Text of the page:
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After Energy Subsidies End, Can Wind And Solar Thrive?

By Ellen R. Wald, Ph.D.Stock MarketsNov 10, 2015 05:32AM ET
www.investing.com/analysis/can-renewables-take-their-first-steps-270833
After Energy Subsidies End, Can Wind And Solar Thrive?
By Ellen R. Wald, Ph.D.   |  Nov 10, 2015 05:32AM ET
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In 2016, the United States is going to learn whether renewable energy can stand on its own two feet. Barring any last minute legislative or executive action from Washington, the most significant wind power tax credit recently expired and important tax credits for solar power are about to expire.

Will solar and wind energy companies be able to make it without government subsidies? It seems unlikely, so we should be prepared for solar and wind companies to take a hit.

Between 2008 and 2014, subsidies from the Federal Government provided wind and solar energy companies with about $24 billion. Without these subsidies, it is estimated that wind and solar power would be 35% to 40% more expensive. The solar tax credit that is about to expire actually reimbursed companies for 30% of the costs of building solar installations. Two years ago, when the wind subsidy expired, wind power construction dropped by 90%! The tax credit was then retroactively extended for another year in order to help companies complete projects in progress.

Some energy companies that are heavily invested in wind and solar are taking steps to shield themselves from unprofitable “clean energy” investments. NRG Energy (N:NRG), despite its CEO’s affinity for all things “green” (he owns four electric cars), is a prime example. The company recently announced plans to spin off its renewable energy investments into a separate business in order to protect NRG’s core share price.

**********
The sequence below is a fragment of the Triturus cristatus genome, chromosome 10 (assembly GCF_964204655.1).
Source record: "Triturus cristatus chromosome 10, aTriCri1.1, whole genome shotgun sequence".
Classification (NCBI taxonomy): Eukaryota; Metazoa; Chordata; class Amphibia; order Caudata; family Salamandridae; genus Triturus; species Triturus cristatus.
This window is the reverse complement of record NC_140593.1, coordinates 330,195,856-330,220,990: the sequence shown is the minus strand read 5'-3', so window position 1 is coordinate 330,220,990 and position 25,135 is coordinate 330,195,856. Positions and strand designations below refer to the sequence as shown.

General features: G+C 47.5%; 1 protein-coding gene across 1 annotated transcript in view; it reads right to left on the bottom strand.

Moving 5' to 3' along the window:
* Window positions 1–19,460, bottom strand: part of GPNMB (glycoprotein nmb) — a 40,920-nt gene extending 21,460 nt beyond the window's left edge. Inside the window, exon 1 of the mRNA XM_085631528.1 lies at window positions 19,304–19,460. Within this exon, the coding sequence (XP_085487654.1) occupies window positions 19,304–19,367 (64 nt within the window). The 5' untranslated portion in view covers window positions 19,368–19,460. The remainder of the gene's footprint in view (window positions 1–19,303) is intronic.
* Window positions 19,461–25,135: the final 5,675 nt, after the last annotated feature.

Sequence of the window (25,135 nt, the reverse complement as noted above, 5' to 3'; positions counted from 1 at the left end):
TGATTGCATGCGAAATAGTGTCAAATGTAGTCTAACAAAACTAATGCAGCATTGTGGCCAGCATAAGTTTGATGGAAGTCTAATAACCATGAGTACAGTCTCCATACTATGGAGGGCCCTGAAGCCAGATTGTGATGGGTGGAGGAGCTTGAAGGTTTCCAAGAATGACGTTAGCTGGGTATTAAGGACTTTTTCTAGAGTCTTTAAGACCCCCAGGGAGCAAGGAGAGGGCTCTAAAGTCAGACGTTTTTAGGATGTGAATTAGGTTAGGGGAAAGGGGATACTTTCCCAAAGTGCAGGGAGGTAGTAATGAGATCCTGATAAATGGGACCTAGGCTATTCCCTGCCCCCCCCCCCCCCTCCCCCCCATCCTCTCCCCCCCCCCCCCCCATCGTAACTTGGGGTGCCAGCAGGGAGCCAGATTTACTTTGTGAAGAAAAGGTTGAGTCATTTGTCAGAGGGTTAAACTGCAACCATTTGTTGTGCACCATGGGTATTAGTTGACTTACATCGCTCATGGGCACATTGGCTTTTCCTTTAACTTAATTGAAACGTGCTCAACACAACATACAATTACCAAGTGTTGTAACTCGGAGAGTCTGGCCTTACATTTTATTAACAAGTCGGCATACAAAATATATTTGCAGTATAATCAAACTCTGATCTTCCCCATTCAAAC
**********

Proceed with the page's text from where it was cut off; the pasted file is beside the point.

The U.S. is not alone in trying to wean wind and solar off of government milk – Germany, Spain, the Czech Republic, and the U.K. are all cutting government funding for these projects.

Some solar companies, like SunEdison (N:SUNE), are moving on from the U.S. and Europe, and are now looking for new markets in India and China. Just recently, the company entered into a relationship with an Indian conglomerate in order to enter the Indian energy market. Just a few days ago, SunEdison won a bid to develop a 500 MW solar project in Andhra Pradesh by offering the lowest tariffs for its solar energy – about 7 cents per kWh.

While the bid certainly pleased the Indian energy minister, Indian investors are wary. Tariffs this low are unlikely to bring in returns, and, are probably just an attempt to capture market share in India.

After Energy Subsidies End, Can Wind And Solar Thrive?
 

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After Energy Subsidies End, Can Wind And Solar Thrive?

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